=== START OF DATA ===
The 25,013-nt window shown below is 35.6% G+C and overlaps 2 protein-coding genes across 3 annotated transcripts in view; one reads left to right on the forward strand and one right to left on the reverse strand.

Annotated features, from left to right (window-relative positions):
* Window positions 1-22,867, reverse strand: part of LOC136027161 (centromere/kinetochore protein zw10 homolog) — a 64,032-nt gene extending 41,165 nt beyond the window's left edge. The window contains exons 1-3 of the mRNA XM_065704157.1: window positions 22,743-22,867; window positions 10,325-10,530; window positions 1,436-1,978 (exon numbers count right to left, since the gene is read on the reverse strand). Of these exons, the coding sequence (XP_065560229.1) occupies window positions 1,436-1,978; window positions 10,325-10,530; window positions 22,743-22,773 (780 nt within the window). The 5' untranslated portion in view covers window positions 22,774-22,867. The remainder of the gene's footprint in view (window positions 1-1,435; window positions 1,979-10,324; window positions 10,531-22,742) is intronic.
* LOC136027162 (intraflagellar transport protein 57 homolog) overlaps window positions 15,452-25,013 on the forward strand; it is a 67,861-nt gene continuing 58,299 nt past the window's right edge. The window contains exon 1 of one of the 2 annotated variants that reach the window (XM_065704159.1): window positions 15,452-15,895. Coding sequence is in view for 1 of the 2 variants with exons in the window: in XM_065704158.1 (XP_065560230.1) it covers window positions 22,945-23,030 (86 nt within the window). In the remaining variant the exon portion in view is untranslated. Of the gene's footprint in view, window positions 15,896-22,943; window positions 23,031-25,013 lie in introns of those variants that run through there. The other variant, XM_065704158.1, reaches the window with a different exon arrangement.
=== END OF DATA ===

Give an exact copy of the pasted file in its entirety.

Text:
The 25,013-nt window shown below is 35.6% G+C and overlaps 2 protein-coding genes across 3 annotated transcripts in view; one reads left to right on the forward strand and one right to left on the reverse strand.

Annotated features, from left to right (window-relative positions):
* Window positions 1-22,867, reverse strand: part of LOC136027161 (centromere/kinetochore protein zw10 homolog) — a 64,032-nt gene extending 41,165 nt beyond the window's left edge. The window contains exons 1-3 of the mRNA XM_065704157.1: window positions 22,743-22,867; window positions 10,325-10,530; window positions 1,436-1,978 (exon numbers count right to left, since the gene is read on the reverse strand). Of these exons, the coding sequence (XP_065560229.1) occupies window positions 1,436-1,978; window positions 10,325-10,530; window positions 22,743-22,773 (780 nt within the window). The 5' untranslated portion in view covers window positions 22,774-22,867. The remainder of the gene's footprint in view (window positions 1-1,435; window positions 1,979-10,324; window positions 10,531-22,742) is intronic.
* LOC136027162 (intraflagellar transport protein 57 homolog) overlaps window positions 15,452-25,013 on the forward strand; it is a 67,861-nt gene continuing 58,299 nt past the window's right edge. The window contains exon 1 of one of the 2 annotated variants that reach the window (XM_065704159.1): window positions 15,452-15,895. Coding sequence is in view for 1 of the 2 variants with exons in the window: in XM_065704158.1 (XP_065560230.1) it covers window positions 22,945-23,030 (86 nt within the window). In the remaining variant the exon portion in view is untranslated. Of the gene's footprint in view, window positions 15,896-22,943; window positions 23,031-25,013 lie in introns of those variants that run through there. The other variant, XM_065704158.1, reaches the window with a different exon arrangement.